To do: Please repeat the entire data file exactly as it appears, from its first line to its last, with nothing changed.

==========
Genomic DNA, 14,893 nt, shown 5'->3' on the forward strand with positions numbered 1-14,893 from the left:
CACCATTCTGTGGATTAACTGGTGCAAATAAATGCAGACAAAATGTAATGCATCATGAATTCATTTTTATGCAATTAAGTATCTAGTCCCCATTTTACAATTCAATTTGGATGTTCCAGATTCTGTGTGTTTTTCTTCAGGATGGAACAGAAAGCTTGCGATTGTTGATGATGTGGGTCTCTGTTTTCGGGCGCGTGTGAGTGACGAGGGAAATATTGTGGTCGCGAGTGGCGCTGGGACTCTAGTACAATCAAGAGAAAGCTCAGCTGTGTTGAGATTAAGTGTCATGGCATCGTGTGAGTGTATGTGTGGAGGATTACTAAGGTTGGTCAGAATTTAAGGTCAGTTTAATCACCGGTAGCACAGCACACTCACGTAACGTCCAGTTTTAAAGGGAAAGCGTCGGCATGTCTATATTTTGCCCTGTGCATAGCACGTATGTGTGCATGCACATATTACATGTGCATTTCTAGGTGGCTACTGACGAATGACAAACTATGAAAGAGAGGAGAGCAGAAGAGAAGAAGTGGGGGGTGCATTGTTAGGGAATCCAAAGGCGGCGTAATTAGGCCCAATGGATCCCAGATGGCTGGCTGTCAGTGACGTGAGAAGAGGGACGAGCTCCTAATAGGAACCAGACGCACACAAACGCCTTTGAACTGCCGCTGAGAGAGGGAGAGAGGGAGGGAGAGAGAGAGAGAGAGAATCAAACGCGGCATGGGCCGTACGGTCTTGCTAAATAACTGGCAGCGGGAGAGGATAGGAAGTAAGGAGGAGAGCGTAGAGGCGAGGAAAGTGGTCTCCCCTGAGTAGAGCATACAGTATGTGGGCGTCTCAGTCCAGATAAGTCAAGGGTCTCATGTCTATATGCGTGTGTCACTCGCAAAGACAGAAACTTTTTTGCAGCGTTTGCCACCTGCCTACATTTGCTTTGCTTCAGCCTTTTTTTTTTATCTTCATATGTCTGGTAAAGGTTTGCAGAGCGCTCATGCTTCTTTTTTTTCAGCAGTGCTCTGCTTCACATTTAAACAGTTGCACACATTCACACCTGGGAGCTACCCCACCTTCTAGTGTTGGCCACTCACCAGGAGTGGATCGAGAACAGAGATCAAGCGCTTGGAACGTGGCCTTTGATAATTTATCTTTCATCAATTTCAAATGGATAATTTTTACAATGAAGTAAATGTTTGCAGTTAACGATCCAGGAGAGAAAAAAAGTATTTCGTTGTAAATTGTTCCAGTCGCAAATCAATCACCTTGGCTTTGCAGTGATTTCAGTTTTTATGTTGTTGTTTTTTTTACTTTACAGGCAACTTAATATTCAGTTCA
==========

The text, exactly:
Genomic DNA, 14,893 nt, shown 5'->3' on the forward strand with positions numbered 1-14,893 from the left:
CACCATTCTGTGGATTAACTGGTGCAAATAAATGCAGACAAAATGTAATGCATCATGAATTCATTTTTATGCAATTAAGTATCTAGTCCCCATTTTACAATTCAATTTGGATGTTCCAGATTCTGTGTGTTTTTCTTCAGGATGGAACAGAAAGCTTGCGATTGTTGATGATGTGGGTCTCTGTTTTCGGGCGCGTGTGAGTGACGAGGGAAATATTGTGGTCGCGAGTGGCGCTGGGACTCTAGTACAATCAAGAGAAAGCTCAGCTGTGTTGAGATTAAGTGTCATGGCATCGTGTGAGTGTATGTGTGGAGGATTACTAAGGTTGGTCAGAATTTAAGGTCAGTTTAATCACCGGTAGCACAGCACACTCACGTAACGTCCAGTTTTAAAGGGAAAGCGTCGGCATGTCTATATTTTGCCCTGTGCATAGCACGTATGTGTGCATGCACATATTACATGTGCATTTCTAGGTGGCTACTGACGAATGACAAACTATGAAAGAGAGGAGAGCAGAAGAGAAGAAGTGGGGGGTGCATTGTTAGGGAATCCAAAGGCGGCGTAATTAGGCCCAATGGATCCCAGATGGCTGGCTGTCAGTGACGTGAGAAGAGGGACGAGCTCCTAATAGGAACCAGACGCACACAAACGCCTTTGAACTGCCGCTGAGAGAGGGAGAGAGGGAGGGAGAGAGAGAGAGAGAGAATCAAACGCGGCATGGGCCGTACGGTCTTGCTAAATAACTGGCAGCGGGAGAGGATAGGAAGTAAGGAGGAGAGCGTAGAGGCGAGGAAAGTGGTCTCCCCTGAGTAGAGCATACAGTATGTGGGCGTCTCAGTCCAGATAAGTCAAGGGTCTCATGTCTATATGCGTGTGTCACTCGCAAAGACAGAAACTTTTTTGCAGCGTTTGCCACCTGCCTACATTTGCTTTGCTTCAGCCTTTTTTTTTTATCTTCATATGTCTGGTAAAGGTTTGCAGAGCGCTCATGCTTCTTTTTTTTCAGCAGTGCTCTGCTTCACATTTAAACAGTTGCACACATTCACACCTGGGAGCTACCCCACCTTCTAGTGTTGGCCACTCACCAGGAGTGGATCGAGAACAGAGATCAAGCGCTTGGAACGTGGCCTTTGATAATTTATCTTTCATCAATTTCAAATGGATAATTTTTACAATGAAGTAAATGTTTGCAGTTAACGATCCAGGAGAGAAAAAAAGTATTTCGTTGTAAATTGTTCCAGTCGCAAATCAATCACCTTGGCTTTGCAGTGATTTCAGTTTTTATGTTGTTGTTTTTTTTACTTTACAGGCAACTTAATATTCAGTTCA